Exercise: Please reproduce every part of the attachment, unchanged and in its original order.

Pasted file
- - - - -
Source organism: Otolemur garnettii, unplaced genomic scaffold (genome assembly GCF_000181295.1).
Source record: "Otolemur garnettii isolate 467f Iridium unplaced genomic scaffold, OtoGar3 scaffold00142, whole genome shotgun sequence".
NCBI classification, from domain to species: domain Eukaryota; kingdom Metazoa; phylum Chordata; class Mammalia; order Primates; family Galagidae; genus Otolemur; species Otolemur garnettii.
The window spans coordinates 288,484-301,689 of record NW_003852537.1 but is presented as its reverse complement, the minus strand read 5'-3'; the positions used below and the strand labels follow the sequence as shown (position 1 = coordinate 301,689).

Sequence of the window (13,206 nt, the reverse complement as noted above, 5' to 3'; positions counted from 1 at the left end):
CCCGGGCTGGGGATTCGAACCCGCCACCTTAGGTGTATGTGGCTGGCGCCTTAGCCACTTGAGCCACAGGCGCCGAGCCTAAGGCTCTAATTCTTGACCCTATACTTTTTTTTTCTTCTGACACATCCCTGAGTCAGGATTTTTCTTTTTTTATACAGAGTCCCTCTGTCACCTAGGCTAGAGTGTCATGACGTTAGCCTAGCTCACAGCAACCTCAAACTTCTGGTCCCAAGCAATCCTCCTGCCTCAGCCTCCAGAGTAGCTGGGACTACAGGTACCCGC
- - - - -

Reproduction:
Source organism: Otolemur garnettii, unplaced genomic scaffold (genome assembly GCF_000181295.1).
Source record: "Otolemur garnettii isolate 467f Iridium unplaced genomic scaffold, OtoGar3 scaffold00142, whole genome shotgun sequence".
NCBI classification, from domain to species: domain Eukaryota; kingdom Metazoa; phylum Chordata; class Mammalia; order Primates; family Galagidae; genus Otolemur; species Otolemur garnettii.
The window spans coordinates 288,484-301,689 of record NW_003852537.1 but is presented as its reverse complement, the minus strand read 5'-3'; the positions used below and the strand labels follow the sequence as shown (position 1 = coordinate 301,689).

Sequence of the window (13,206 nt, the reverse complement as noted above, 5' to 3'; positions counted from 1 at the left end):
CCCGGGCTGGGGATTCGAACCCGCCACCTTAGGTGTATGTGGCTGGCGCCTTAGCCACTTGAGCCACAGGCGCCGAGCCTAAGGCTCTAATTCTTGACCCTATACTTTTTTTTTCTTCTGACACATCCCTGAGTCAGGATTTTTCTTTTTTTATACAGAGTCCCTCTGTCACCTAGGCTAGAGTGTCATGACGTTAGCCTAGCTCACAGCAACCTCAAACTTCTGGTCCCAAGCAATCCTCCTGCCTCAGCCTCCAGAGTAGCTGGGACTACAGGTACCCGC